Instead of a pen, every straight object could do. A spoon, a straw, a ruler. Or even a paddle. This makes the experiment so great, because you can even explore it outdoors. And even though the explanation is a little hard to grasp, even young children notice this phenomenon. It’s not only a great opportunity to learn about the physics content but also about observation and inquiry. Which I absolutely adore about experiments.

The reason for the seemingly broken pen is because the light is refracted. And here are several concepts coming into the game:

First, the idea of seeing itself. The light coming from the light source in the room is reflected by the object it hits. The reflection happens in every possible direction and some of the reflected light reaches our eyes. This is how we eventually see anything in the world.
When light reaches our eyes, we still need to convert the information from our retina into an image. This happens in the brain. You might have heard how our brain turns the image around so that we don’t see the world upside down, because this is how the image gets projected onto the retina. Keep that in mind, that we still need our brains to see anything.

The second concept is the refraction. Light moves with a certain speed (the speed of light, you might have heard about that) but in other materials than air, it moves slower. Water is one of those materials. And with this slower speed comes the refraction. The other way around works the same – light coming out of the water into the air gets refracted as well.

Now let’s put these together: The light being reflected from the pen gets refracted when it passes from the water to the air. And now something interesting happens. Our brains cannot put together this concept of refraction. In our mind, we lengthen the light rays backwards in a straight line. And that is why the underwater part of the pan looks a little closer to the surface and the pen looks kinked. It isn’t really broken, it just appears closer.

Black lines represent the way the light travels after being reflected by the object. The dottet lines is how the brain makes up the image of it.

There is another really great experiment showing this phenomenon. And it might be even more magical than the seemingly broken pen. Take a look at the video and note your observation. How does this fit together with the explanation I just gave for the kink in the pen?

The coin is fixed with tape so it won’t move when I pour water into the cup.

Let’s take a closer look at what happens:

The coin is fixed with tape in the middle of the cup.
Now let’s move the cup until we don’t see the coin anymore.

Remember, I taped the coin to the bottom, so it’s really not floating. You can try yourself at home if you like!

And suddenly we can see the coin again. This is another example of refraction and optical lift of the object in the water.

This is no magic but simple physics. You can draw the light rays the same way I did for the pen. It’s like getting the ability to look around a corner. Isn’t that just amazing?

Hair and Walls and Static Electricity

If you have been following my blog, you might know already, that I love a good hands-on experiment served with the good ol’ inquiry. These static electricity experiments I’m going to explain are just that – prompted with a question, they awe students into wanting to inquiry the nature of hair standing to all sides, balloon floating on the ceiling and maybe even waterbending with a comb. So let’s dive into the physics behind these fascinating experiments.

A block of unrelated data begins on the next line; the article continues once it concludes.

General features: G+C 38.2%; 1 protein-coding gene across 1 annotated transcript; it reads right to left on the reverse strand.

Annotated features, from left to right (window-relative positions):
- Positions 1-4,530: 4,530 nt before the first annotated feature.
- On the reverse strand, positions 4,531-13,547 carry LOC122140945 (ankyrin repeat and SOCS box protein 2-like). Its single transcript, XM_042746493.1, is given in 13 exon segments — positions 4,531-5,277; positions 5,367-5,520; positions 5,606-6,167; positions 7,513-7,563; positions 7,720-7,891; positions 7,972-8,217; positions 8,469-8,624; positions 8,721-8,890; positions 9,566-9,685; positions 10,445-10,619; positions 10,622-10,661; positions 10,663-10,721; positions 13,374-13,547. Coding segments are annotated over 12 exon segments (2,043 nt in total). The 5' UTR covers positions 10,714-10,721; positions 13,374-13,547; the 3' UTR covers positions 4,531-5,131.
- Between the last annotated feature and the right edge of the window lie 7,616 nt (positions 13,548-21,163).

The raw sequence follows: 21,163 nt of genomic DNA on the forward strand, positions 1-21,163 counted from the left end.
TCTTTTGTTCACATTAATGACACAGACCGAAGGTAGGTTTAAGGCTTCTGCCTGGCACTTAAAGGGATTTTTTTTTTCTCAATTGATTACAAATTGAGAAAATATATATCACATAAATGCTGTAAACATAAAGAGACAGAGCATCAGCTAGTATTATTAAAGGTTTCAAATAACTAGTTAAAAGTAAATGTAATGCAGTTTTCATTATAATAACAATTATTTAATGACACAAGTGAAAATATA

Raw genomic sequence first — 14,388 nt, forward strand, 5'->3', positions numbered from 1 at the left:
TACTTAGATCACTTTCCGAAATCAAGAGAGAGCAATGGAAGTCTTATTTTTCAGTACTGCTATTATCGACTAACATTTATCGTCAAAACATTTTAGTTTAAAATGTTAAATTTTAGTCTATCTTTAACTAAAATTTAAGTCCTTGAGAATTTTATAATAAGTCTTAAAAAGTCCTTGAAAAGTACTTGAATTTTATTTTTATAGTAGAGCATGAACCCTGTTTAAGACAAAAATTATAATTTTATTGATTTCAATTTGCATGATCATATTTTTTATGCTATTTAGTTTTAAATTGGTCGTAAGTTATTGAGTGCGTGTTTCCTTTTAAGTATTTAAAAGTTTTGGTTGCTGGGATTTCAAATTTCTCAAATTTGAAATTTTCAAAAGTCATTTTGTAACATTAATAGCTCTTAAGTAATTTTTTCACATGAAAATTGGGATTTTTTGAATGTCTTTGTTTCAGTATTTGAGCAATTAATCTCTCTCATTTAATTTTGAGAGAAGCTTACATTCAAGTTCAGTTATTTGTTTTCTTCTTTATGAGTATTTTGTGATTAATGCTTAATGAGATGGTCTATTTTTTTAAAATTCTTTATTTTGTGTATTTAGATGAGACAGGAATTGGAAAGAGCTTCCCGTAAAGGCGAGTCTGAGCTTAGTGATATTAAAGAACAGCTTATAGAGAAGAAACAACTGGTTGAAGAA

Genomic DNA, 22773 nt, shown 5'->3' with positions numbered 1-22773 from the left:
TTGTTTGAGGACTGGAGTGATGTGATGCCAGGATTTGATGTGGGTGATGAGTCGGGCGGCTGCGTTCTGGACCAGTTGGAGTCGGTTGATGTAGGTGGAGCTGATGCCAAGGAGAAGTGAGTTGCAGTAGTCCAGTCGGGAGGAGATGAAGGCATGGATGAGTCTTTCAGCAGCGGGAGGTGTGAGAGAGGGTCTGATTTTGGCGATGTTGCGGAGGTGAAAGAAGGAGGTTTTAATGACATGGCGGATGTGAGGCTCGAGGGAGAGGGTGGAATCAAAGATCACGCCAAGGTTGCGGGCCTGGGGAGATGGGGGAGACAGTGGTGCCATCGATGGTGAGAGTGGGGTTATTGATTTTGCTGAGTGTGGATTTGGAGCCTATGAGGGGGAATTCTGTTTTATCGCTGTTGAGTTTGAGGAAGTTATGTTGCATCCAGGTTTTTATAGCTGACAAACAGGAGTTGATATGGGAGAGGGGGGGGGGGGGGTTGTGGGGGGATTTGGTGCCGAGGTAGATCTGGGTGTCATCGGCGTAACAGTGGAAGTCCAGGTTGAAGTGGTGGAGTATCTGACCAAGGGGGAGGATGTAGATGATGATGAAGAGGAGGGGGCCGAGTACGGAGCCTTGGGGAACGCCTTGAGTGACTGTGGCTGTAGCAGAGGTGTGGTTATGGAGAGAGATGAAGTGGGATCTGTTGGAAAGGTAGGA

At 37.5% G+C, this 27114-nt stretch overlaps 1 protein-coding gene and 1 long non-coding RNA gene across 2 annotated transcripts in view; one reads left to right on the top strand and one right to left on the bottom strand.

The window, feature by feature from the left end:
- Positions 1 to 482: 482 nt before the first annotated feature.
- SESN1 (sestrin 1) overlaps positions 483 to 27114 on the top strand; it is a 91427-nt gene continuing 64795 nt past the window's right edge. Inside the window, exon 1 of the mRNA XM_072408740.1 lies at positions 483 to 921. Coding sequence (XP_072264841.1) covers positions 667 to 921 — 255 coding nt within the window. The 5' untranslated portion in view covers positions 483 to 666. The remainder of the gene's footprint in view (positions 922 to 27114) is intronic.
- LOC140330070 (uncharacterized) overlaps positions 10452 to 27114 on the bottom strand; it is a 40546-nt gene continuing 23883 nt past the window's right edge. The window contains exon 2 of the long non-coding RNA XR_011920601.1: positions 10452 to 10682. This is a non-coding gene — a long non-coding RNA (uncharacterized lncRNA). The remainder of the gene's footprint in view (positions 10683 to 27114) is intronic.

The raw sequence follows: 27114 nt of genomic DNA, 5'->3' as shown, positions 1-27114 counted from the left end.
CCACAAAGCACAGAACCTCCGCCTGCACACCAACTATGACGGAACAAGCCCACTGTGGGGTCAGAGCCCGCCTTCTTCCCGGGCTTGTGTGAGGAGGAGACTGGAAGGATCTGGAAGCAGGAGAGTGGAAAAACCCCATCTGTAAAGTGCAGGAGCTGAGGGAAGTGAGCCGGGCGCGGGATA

Rubbing a balloon over your hair will most likely leave you with a hairstyle similar to Albert Einstein.

This experiment might be a tale as old as time but it almost every time catches childrens’ curiousity and interest. They just WANT to do it themselves. See how their hair stands apart. Laugh at each other. Maybe even try to put the balloon up to the ceiling or the wall. I know that I always did. And still do, as a matter of fact. But what exactly is happening when I rub the balloon over my head? Sometimes I can even hear a crackling, like electricity.

And it’s something like that. The phenomenon is called static electricity and it’s electrons moving somewhat freely in the material. When a rubber balloon is rubbed against human hair, electrons are transferred from the hair to the balloon, giving the balloon a negative charge, and leaving the hair with a positive charge. The hair is attracted to the balloon, because the materials have opposite charges. When the balloon is pulled away from the hair, the positive charge of the hair makes the hair stand out, because the positive charge on the individual hairs causes each hair to repel the other hairs. That’s why you end up looking a little like Albert Einstein.

And putting the (now negatively charged) balloon to a ceiling or a wall brings up the next question: How does the balloon stick to the wall or ceiling? There is no glue, no string and the wall is not positively charged like our hair is at the moment (still looking funny, huh?).

A balloon sticking to the ceiling. How does this even work?

This is where the scientific reasoning comes in. Remember how I said that electrons are moving somewhat freely in the material? That’s how they were able to transfer from our hair to the balloon anyway. And it’s the same in the ceiling or the wall. The negatively charged balloon repells the electrons (which are negative charges) in the wall, leaving only the positively charged ions (ions are charged atoms or molecules) behind. These are attracted to the negatively charged balloon but since the wall cannot move, the balloon simply sticks to the wall.

The negatively charged balloon repells the electrons in the wall, leaving only positive ions which attract the balloon and make it stick to the wall.

Over time, the electrons will wander from the balloon to the wall, making the balloon fall to the ground. It will not stick to the wall forever. But still, it makes for a great demonstration and since we can’t see what’s happening in the wall or ceiling, we need to induce what might happen from our previous experiments.

There are several more cool static electricity experiments like bending water with a balloon, using a Van de Graaff generator or demonstrating a jacob’s ladder and its spark gap. These take up a little more explaining than just simple positive and negative electrical charges but are worth a look at in science classrooms because they make for amazing demonstration experiments. Especially with regards of the simple static electricity experiments I just presented to you, the topic can be embedded as sort of a spiral curriculum and students can fall back on their knowledge on charges and static electricity.